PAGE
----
NASA Scientist Visits Kennedy Ahead of OSIRIS-REx Return

June 5, 2023 -

NASA’s OSIRIS-REx (Origins, Spectral Interpretation, Resource Identification, Security-Regolith Explorer) is on its way home with an otherworldly gift for Earth’s scientists – a sample from asteroid Bennu. With anticipation growing ahead of its Sept. 24 arrival, Dr. Jason Dworkin, project scientist at NASA’s Goddard Space Flight Center in Greenbelt, Maryland, visited Kennedy Space Center in Florida, where the mission launched seven years ago.

OSIRIS-REx Project Scientist, Dr. Jason Dworkin of NASA’s Goddard Space Flight Center in Greenbelt, Maryland, presents a mission update inside the Mission Briefing Room of the Neil A. Armstrong Operations and Checkout Building at Kennedy Space Center in Florida, on May 11, 2023. Launched seven years ago, the OSIRIS-REx spacecraft is set to return a material sample from asteroid Bennu on Sept. 24, 2023, when the sample return capsule separates from the spacecraft and lands by parachute at the Utah Test and Training Range/Dugway Proving Ground, southwest of Salt Lake City. OSIRIS-REx is the first U.S. mission to sample an asteroid, retrieve at least two ounces of surface material, and return it to Earth for study. Credit: NASA/Frank Michaux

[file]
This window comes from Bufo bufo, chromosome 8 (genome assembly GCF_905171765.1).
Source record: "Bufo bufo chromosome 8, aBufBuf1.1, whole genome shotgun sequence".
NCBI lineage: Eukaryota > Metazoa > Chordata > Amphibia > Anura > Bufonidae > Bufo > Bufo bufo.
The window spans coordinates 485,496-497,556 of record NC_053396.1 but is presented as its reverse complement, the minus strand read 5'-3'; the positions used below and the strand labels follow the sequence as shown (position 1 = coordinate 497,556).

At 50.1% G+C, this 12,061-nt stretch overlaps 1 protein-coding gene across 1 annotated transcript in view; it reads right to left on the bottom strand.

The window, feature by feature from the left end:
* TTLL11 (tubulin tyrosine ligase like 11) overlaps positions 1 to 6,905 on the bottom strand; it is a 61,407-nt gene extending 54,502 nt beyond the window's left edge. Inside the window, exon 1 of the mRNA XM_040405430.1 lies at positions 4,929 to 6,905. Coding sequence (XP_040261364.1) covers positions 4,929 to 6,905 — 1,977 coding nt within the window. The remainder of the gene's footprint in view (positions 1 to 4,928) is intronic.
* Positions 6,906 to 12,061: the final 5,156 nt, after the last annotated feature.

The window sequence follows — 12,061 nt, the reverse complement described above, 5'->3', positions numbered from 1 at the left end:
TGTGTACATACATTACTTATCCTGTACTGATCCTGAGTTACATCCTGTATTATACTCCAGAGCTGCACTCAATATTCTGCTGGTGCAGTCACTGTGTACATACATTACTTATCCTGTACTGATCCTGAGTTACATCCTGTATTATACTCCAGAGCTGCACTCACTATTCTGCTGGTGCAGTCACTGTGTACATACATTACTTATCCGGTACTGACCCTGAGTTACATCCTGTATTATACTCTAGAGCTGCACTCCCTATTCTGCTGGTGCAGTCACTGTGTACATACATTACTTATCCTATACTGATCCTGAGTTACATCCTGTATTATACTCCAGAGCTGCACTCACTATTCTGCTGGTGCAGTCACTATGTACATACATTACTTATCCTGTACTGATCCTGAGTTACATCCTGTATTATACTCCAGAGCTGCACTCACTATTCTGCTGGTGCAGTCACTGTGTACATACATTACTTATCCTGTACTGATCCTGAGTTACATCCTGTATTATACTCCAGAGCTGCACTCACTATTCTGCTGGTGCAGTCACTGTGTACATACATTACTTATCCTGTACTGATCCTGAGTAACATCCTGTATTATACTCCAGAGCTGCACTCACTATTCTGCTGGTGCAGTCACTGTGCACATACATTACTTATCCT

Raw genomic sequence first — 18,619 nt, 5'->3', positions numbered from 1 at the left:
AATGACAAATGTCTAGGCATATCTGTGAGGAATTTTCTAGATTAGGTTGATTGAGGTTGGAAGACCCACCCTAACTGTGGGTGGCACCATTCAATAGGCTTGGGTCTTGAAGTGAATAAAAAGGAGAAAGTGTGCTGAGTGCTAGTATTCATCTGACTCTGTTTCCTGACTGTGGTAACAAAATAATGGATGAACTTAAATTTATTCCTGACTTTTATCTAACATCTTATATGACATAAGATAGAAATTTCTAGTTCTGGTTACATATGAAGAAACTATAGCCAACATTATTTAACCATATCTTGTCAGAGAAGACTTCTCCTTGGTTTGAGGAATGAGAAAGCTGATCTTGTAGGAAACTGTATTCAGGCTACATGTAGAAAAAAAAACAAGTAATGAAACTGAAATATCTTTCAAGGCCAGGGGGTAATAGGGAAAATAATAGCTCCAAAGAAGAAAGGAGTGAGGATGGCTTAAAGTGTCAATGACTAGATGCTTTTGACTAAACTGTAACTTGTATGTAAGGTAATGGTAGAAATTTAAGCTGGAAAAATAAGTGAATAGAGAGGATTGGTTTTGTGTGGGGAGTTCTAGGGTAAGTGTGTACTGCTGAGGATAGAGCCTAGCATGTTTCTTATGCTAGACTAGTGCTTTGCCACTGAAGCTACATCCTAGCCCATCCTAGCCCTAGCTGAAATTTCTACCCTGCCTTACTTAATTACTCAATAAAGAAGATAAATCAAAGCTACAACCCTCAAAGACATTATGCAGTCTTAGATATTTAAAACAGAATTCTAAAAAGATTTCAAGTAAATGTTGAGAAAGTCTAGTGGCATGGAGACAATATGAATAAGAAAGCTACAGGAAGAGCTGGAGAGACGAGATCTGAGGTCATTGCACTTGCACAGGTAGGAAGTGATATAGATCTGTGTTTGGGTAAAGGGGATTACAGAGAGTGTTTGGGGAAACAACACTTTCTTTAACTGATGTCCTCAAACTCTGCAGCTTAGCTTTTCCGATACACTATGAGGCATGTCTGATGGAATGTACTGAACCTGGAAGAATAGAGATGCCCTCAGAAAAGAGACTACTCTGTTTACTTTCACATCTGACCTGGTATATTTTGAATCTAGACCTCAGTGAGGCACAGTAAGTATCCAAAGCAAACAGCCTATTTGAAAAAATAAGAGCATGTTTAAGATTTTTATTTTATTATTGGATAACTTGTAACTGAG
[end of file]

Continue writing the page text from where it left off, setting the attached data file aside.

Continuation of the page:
In a launch managed by NASA’s Launch Services Program, based at Kennedy, OSIRIS-REx lifted off Sept. 8, 2016, on an Atlas V 411 from Cape Canaveral Space Force Station (formerly Cape Canaveral Air Force Station) in Florida, as the third mission in the agency’s New Frontiers Program and the first U.S. mission to travel to an asteroid, retrieve samples, and return them to Earth.

“The OSIRIS-REx Bennu samples are really a treasure trove of information about the history of our solar system that will not only solve the scientific questions that we’re asking today, but those that people will be asking for many generations into the future,” said Rex Englehart, Launch Services Program mission manager, who managed the launch in 2016.

With a target of collecting 2.1 ounces (60 grams) of asteroid material – the largest asteroid sample ever received on Earth – scientists hoped studying material from the ancient solar system would shed light on some of science’s biggest mysteries.